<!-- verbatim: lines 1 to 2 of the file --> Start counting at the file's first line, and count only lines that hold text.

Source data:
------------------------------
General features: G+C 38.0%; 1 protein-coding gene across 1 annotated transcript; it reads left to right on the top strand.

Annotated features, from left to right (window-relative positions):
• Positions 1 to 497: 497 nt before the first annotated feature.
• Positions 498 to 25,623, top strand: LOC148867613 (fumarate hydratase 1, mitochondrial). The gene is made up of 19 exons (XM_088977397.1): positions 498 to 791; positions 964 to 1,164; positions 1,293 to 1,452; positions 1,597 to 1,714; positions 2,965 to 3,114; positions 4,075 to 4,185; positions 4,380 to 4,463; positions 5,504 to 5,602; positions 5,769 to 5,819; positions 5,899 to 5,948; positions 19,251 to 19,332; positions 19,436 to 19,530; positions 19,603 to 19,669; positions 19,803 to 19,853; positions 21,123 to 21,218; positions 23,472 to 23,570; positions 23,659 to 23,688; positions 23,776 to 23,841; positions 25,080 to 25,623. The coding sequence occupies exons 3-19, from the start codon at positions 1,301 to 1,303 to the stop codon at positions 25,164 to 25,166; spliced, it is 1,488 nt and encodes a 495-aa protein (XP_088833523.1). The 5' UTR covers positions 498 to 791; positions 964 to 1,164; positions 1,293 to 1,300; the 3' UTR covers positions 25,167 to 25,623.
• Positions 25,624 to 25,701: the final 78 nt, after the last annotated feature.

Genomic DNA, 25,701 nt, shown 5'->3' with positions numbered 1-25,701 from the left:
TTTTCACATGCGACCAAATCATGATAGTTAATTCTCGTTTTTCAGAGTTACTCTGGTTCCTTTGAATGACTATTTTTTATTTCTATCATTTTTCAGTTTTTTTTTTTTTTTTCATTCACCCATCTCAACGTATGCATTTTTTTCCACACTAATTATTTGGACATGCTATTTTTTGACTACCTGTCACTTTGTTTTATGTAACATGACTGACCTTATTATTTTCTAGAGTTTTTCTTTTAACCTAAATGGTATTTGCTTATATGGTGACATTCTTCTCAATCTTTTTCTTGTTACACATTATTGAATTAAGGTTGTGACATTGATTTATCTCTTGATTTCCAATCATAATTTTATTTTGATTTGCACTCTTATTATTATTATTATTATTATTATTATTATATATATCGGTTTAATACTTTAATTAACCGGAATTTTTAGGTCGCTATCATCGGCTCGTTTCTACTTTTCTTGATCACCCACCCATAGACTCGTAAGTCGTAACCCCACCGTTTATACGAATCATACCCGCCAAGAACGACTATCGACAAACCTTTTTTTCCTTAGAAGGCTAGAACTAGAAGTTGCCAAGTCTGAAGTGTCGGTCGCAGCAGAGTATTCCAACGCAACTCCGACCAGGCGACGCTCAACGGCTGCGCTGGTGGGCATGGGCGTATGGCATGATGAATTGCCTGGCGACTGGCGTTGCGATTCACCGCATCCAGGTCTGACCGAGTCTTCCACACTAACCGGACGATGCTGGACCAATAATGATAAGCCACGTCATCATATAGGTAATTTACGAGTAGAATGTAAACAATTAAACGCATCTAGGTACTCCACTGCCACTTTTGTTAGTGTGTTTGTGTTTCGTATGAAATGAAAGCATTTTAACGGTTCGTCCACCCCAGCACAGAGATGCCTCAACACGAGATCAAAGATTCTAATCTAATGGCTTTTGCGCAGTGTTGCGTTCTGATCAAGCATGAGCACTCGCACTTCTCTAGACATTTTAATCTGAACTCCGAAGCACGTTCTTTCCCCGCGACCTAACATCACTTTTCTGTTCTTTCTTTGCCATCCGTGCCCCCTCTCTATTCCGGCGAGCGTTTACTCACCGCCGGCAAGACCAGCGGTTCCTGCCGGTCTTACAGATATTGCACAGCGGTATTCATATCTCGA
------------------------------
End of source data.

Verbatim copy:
General features: G+C 38.0%; 1 protein-coding gene across 1 annotated transcript; it reads left to right on the top strand.

Annotated features, from left to right (window-relative positions):